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Narrowing the gap toward precision medicine for pancreatic cancer
To improve treatment and our understanding of one of the deadliest cancers in the United States, UNC Lineberger's Jen Jen Yeh, MD, was involved in two studies that take different approaches to precision medicine for pancreatic cancer.
Located in News
Skin cancer treatment selfie goes viral, has public health lessons
Researchers led by UNC Lineberger's Seth Noar, PhD, analyzed the impact of one viral social media post in generating awareness about skin cancer.
Located in News
Using software, researchers predict tumor markers that could be immune targets
UNC Lineberger researchers led by Benjamin Vincent, MD, reported preliminary findings at the 59th American Society for Hematology Annual Meeting in Atlanta that are an early step in the overall plan to use the software’s predictions to develop immune-based therapies for leukemia.
Located in News
Biological factors don't completely explain racial disparities for ‘good prognosis’ breast cancer
The biological features of patients’ tumors partially explained a racial disparity for women with hormone receptor-positive, HER2-negative breast cancer, but UNC Lineberger researchers led by Katherine Reeder-Hayes, MD, MBA, MSc, said it didn’t explain it completely. The preliminary findings were reported at the 2017 San Antonio Breast Cancer Symposium.
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NCI grant to help more cancer patients become tobacco-free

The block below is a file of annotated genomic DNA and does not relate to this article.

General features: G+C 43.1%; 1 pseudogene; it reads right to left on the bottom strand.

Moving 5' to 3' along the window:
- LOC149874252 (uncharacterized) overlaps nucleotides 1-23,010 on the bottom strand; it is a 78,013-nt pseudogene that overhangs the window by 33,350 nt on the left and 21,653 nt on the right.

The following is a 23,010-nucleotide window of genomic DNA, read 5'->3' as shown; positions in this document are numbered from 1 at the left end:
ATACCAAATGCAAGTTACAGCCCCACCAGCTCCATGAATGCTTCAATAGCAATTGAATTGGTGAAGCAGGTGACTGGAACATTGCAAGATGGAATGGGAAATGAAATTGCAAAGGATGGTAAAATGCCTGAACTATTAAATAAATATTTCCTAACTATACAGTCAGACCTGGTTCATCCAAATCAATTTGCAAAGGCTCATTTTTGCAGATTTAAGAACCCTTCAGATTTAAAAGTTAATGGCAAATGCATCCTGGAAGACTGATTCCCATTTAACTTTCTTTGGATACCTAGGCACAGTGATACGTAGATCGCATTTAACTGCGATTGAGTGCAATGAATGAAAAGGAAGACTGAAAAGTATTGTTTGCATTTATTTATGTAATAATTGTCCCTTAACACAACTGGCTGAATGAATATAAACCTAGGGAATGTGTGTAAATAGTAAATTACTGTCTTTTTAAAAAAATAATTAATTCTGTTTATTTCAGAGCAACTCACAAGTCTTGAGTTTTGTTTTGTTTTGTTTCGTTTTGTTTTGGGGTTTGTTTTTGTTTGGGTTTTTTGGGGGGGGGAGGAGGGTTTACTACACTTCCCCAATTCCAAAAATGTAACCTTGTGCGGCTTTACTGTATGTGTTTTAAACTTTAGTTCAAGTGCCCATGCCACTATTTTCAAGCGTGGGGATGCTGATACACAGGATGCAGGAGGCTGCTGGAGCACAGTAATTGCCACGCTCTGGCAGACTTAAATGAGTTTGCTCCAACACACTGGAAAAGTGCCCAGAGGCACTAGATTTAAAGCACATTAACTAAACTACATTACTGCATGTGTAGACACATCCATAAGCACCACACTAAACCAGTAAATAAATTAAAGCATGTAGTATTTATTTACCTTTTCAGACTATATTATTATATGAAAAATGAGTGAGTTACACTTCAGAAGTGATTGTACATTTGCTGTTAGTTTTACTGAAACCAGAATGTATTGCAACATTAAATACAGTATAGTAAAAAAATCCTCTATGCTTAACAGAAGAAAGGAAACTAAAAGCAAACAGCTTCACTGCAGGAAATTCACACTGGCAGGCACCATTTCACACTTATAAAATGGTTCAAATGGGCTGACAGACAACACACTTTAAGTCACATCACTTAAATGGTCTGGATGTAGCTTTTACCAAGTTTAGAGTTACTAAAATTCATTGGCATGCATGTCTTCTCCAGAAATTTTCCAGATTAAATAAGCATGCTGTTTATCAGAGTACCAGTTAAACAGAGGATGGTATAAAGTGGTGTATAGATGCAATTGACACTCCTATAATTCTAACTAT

A grant from the National Cancer Institute will help expand tobacco cessation programs for cancer patients at the N.C. Cancer Hospital.
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Timing could matter to how responsive cancer cells are to treatment, study suggests
In a new study published in Cell Systems, UNC Lineberger's Jeremy Purvis, PhD, and colleagues report that the timing of when DNA damage occurs within these different checkpoints matters to a cell’s fate.
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Using new knowledge about cell division, researchers look to improve chemotherapy effects
A study led by UNC Lineberger member Michael J. Emanuele, PhD, was featured on the cover of The Journal of Biological Chemistry. The researchers uncovered new details about a protein called NUSAP1 during chromosome segregation, and offered a possible way to sensitize cancer cells to a particular type of chemotherapy.
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To improve melanoma treatment, researchers look to block deletion of ‘self-reactive’ immune cells
UNC Lineberger researchers led by Maureen Su, MD, report on a potential new way to fight melanoma by blocking one of the immune system’s checks and balances.
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Innovative cancer data resource expands, gains a new name
Academics and policymakers are using the Cancer Information & Population Health Resource, or CIPHR, to knit together data from multiple public and private sources to examine a wide range of complex issues tied to improving cancer outcomes in North Carolina.
Located in News